The Senate package’s language on offshore drilling will be drawn largely from the sweeping bill passed out of the Energy and Natural Resources (ENR) Committee last year (S 1462), which at this time includes some expanded leasing in the Gulf of Mexico. Committee Chair Jeff Bingaman (D-NM), indicated that ENR could indeed end up reconsidering the language on offshore drilling, particularly after a set of hearings on the matter next week.
Lawmakers are also trying to gauge how the disaster will impact the climate bill’s chances of success overall. Proponents hope to find a silver lining—just as the 1969 Cuyahoga River fires prompted the Clean Water Act and the creation of the Environmental Protection Agency, they say the recent disaster could serve as a wake-up call on the dangers of fossil fuels. Further, the public’s negative response to the leak will make it harder for senators who favor drilling to use it as grounds for voting against a climate bill.
But Senator Lindsey Graham (D-SC), who recently withdrew from his partnership with Kerry and Lieberman (for more information, see the SENATE CLIMATE DEBATE article in this edition), is more skeptical. Expressing concerns that the bill will lose ground because of Senator Nelson’s “dead on arrival” comments, Graham said he can’t visualize a path to 60 votes with both immigration reform and the oil leak on center stage.
On April 28, the House Science and Technology Committee voted 29-8 in favor of the America COMPETES Reauthorization Act (HR 5116). The $84 billion research and education bill includes substantial funding boosts for the National Science Foundation, the Department of Energy (DOE) Office of Science, and the National Institutes for Standards and Technology over the next five years, keeping them on track to double their budgets from 2007 appropriated levels.
The committee spent hours debating close to 60 amendments, but ended with legislation similar to the versions marked up by subcommittees last month. Republican amendments generally focused on reining in spending by reducing authorization levels or cutting programs. Though many of these proposals were voted down, the committee did strike a few compromises, most notably on language for DOE’s high-risk/high-reward Advanced Research Projects Agency-Energy (ARPA-E) program: An amendment offered by Committee Chair Bart Gordon (D-TN) would set funding levels at $3.15 billion through 2015—7 percent less than the levels passed by subcommittee and 10 percent less than the original bill’s authorization—and an amendment from Representative Dana Rohrabacher (R-CA) would reduce the authorization timeline from ten years to five. “We cannot authorize an effort for 10 years out before we’re able to assess what happens in the first full year of funding,” Rohrabacher said.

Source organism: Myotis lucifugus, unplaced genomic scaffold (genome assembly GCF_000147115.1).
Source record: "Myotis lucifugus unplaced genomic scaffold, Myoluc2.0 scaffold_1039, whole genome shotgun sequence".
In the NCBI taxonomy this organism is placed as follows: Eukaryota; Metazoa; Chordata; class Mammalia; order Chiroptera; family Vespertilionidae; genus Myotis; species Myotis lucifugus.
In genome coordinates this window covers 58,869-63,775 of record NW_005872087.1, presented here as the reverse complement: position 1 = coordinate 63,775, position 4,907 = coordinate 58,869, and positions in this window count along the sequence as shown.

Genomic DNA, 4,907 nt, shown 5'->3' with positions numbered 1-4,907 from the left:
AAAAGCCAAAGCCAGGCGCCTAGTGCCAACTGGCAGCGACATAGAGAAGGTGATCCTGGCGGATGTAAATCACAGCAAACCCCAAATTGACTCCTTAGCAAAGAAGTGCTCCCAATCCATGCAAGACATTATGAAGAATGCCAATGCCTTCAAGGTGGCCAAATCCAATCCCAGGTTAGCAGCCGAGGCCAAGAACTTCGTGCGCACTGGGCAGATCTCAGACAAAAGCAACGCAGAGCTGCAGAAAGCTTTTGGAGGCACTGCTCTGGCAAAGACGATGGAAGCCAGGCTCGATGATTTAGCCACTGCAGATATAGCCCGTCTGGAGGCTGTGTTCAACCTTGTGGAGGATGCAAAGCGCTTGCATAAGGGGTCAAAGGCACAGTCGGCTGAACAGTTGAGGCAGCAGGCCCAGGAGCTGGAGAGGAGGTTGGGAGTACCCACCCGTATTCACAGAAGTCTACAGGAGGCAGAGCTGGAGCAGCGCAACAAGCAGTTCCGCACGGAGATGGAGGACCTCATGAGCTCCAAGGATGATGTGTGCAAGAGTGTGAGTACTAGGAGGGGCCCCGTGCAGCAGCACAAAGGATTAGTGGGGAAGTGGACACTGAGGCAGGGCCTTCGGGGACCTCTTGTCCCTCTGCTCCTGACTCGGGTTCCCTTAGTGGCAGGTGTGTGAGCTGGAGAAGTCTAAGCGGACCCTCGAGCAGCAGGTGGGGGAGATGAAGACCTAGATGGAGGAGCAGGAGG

The bill could still see changes based on amendments from Representatives Rohrabacher and Paul Broun (R-GA), which would prohibit COMPETES funding from going towards lobbying efforts or to those who have infringed on intellectual property rights. The two lawmakers withdrew their amendments, agreeing instead to work with committee leadership to produce language that would be broadly acceptable.
Gordon, who has made the bill his top priority for 2010, expects it to reach the House floor by the intended Memorial Day deadline. The Senate has held one hearing so far on the subject. The original bill is set to expire at the end of this year.
Senator Ben Cardin (D-MD) is drafting legislation to codify the Interior Department’s Coastal Program, which sends federal experts to work with state agencies and local volunteers on a variety of coastal wildlife conservation activities, including habitat protection, invasive species removal, and wetland restoration. Originally focused on the Chesapeake Bay, the program has expanded over the last 30-some years to include 23 coastal areas, but Congress has yet to specifically authorize funding for it. Codification, though not required, is a way of setting agency priorities, formalizing congressional intent, and making programs more permanent.
Cardin floated his proposal at an Environment and Public Works (EPW) subcommittee hearing, saying that the draft—when completed—would not likely set a specific authorization level, but rather would call for “such sums as necessary.” (The President’s 2011 budget requests $15.5 million for the program.) The senator justified the investment by advising the panel that healthy coastal ecosystems provide $800 billion in annual economic benefits and that the Coastal Program leverages three dollars in private contributions for every dollar it spends on restoration.
Senator James Inhofe (R-OK), EPW’s ranking member, indicated his support for the authorization.
On April 26, the Supreme Court rejected a request from the state of Michigan to reopen a 1922 lawsuit over the management of Chicago-area waterways. The lawsuit, originally filed during the construction of waterways connecting the Great Lakes to the Mississippi River Basin, is particularly relevant now, as Michigan and other neighboring states attempt to protect their fisheries from invasive species such as Asian carp. Claiming that Illinois has not done enough to prevent the species from spreading, Michigan—along with Wisconsin, Indiana, Ohio, Pennsylvania, New York, and Ontario—asked the Court to close Chicago-area waterways, possibly permanently, to prevent the invasives from establishing populations in the Great Lakes. Illinois argued that such actions would unfairly burden its shipping and boating industries.